In October, SDSU opened the doors to the on-campus facility that has been several years in development. The facility is designed to host teaching, research, extension and outreach activities. A 45- seat classroom, observation corridor, gestation room, farrowing rooms and surgery suite provide opportunities for instruction and research.
“With the growth of the swine industry in the region, there is a lot of demand for educated, well-trained employees,” says Joseph Cassady, SDSU animal science department head. “This facility will allow us to turn out those kinds of students.”
Cassady says many of SDSU’s swine research barns were older and no longer represented what could be found on most modern hog farms. The new facility is more representative of what modern barns look like.
A wide range of groups recognized the need for enhanced facilities at SDSU and stepped up to help support the education efforts. Pork organizations from South Dakota, Iowa and Minnesota were among those that contributed to the project. The South Dakota Soybean Research and Promotion Council (SDSRPC) was one of the leading supporters, investing $1 million.
“The Council saw this as a very important project,” says Marc Reiner, farmer from Tripp, South Dakota, and SDSRPC chair. “One of the things we work to do is increase demand for soybeans. The number one customer of soybeans in South Dakota is the pork industry. Getting the Swine Center going will help the pork industry and help South Dakota farmers sell more soybeans.”
Cassady says the number of SDSU students pursuing animal science degrees has doubled in the past 12 years. The new facility will give students hands-on experience in many facets of pork production. Giving students and the public a true picture of hog production was a major factor in the design of the swine education center. One of the most prominent features of the building is the observation corridor that allows students and the public to see inside an operating hog barn without compromising biosecurity.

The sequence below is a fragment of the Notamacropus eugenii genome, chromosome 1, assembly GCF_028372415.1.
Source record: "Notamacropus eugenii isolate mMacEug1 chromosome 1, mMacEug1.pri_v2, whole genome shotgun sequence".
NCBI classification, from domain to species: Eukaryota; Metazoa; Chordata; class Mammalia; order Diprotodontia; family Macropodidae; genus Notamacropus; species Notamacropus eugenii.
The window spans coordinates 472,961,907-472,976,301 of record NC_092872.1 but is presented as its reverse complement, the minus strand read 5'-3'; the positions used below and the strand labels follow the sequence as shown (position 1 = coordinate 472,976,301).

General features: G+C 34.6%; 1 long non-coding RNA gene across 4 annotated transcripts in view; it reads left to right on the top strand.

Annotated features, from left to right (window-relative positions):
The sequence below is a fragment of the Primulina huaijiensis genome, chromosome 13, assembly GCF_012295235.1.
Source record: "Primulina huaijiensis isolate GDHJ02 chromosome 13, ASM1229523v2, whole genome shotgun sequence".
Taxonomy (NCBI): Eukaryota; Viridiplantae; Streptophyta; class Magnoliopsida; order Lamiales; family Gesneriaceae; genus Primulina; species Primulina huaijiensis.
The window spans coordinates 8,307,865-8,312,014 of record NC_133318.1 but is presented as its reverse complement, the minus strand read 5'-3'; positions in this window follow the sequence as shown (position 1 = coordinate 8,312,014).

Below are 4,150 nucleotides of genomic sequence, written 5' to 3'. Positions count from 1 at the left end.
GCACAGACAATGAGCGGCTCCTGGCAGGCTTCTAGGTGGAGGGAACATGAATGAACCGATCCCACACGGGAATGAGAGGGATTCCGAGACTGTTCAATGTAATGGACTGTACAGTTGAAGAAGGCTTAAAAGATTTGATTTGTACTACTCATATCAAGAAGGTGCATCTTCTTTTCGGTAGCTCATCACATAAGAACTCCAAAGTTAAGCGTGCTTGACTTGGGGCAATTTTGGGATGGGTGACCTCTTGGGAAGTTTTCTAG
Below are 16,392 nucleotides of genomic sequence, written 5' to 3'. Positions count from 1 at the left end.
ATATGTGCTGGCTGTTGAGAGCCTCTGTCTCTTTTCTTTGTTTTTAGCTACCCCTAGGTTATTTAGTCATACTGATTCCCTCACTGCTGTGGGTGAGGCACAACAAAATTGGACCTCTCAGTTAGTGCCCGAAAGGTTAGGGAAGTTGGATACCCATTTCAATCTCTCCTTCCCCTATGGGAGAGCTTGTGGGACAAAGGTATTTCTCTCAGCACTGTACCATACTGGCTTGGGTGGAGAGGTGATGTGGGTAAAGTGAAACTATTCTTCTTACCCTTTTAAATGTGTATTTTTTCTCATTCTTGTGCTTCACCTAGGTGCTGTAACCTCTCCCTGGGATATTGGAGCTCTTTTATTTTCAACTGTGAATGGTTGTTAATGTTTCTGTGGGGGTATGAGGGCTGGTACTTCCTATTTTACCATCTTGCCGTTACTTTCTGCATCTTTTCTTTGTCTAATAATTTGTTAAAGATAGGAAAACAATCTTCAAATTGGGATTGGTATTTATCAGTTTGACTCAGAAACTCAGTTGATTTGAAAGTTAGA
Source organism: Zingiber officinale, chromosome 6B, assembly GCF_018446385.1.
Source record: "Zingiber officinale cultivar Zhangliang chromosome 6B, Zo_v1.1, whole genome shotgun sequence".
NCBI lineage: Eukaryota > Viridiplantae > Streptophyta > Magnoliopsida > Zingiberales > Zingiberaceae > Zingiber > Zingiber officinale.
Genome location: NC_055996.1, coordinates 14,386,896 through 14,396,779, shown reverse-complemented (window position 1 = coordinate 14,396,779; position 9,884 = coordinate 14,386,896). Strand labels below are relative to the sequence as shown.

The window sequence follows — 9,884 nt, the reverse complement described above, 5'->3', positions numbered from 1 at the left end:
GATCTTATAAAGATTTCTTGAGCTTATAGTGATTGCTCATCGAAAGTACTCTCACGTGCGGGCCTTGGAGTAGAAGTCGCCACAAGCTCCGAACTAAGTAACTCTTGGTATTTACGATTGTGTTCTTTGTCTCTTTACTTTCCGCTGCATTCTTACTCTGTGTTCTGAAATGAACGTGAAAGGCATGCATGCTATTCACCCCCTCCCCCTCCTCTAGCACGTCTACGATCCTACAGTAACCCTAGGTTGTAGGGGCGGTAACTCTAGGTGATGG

“This allows us to bring in anyone from kindergarten classes to local zoning boards and politicians who are interested in learning about the swine industry,” Cassady says.
The Swine Center will be an invaluable resource for teaching future hog industry workers. It will also be a tool to educate the next generation of decision-makers.
“This facility is just as important for students who won’t end up working in the pork industry,” Cassady adds. “They can still come in here and see what happens in a modern hog barn. In the future, they’ll be part of the citizenry, maybe even as leaders of groups like local zoning boards. It’s important we help educate them so when they’re in that role, they can make informed decisions.”
Construction of the new facility was made possible by regional support and collaboration. For soybean industry leaders, the value was obvious.
“Exports are good and they’re very important, but the best demand is local,” Reiner adds. “We can have our soybeans processed here and fed to pigs in the region, which captures more dollars locally.”